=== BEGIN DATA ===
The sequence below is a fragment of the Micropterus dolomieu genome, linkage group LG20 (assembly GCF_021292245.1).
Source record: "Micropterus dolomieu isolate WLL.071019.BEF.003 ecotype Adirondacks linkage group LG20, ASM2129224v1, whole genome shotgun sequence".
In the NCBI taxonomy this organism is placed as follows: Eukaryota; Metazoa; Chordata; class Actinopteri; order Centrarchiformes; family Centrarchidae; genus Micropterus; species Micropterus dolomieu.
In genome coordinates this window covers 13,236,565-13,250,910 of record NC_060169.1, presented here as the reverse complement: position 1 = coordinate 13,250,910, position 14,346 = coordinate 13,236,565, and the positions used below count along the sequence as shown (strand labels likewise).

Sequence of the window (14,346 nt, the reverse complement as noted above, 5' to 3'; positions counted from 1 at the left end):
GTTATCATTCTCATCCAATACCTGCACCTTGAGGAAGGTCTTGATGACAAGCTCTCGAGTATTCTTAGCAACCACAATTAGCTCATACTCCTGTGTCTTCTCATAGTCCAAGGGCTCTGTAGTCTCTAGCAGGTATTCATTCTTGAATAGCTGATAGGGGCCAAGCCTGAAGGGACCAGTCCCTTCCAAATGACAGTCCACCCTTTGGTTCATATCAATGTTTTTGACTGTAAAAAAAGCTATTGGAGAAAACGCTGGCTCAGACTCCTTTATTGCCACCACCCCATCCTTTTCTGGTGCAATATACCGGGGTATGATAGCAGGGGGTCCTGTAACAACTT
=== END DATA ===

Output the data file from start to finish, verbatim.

The sequence below is a fragment of the Micropterus dolomieu genome, linkage group LG20 (assembly GCF_021292245.1).
Source record: "Micropterus dolomieu isolate WLL.071019.BEF.003 ecotype Adirondacks linkage group LG20, ASM2129224v1, whole genome shotgun sequence".
In the NCBI taxonomy this organism is placed as follows: Eukaryota; Metazoa; Chordata; class Actinopteri; order Centrarchiformes; family Centrarchidae; genus Micropterus; species Micropterus dolomieu.
In genome coordinates this window covers 13,236,565-13,250,910 of record NC_060169.1, presented here as the reverse complement: position 1 = coordinate 13,250,910, position 14,346 = coordinate 13,236,565, and the positions used below count along the sequence as shown (strand labels likewise).

Sequence of the window (14,346 nt, the reverse complement as noted above, 5' to 3'; positions counted from 1 at the left end):
GTTATCATTCTCATCCAATACCTGCACCTTGAGGAAGGTCTTGATGACAAGCTCTCGAGTATTCTTAGCAACCACAATTAGCTCATACTCCTGTGTCTTCTCATAGTCCAAGGGCTCTGTAGTCTCTAGCAGGTATTCATTCTTGAATAGCTGATAGGGGCCAAGCCTGAAGGGACCAGTCCCTTCCAAATGACAGTCCACCCTTTGGTTCATATCAATGTTTTTGACTGTAAAAAAAGCTATTGGAGAAAACGCTGGCTCAGACTCCTTTATTGCCACCACCCCATCCTTTTCTGGTGCAATATACCGGGGTATGATAGCAGGGGGTCCTGTAACAACTT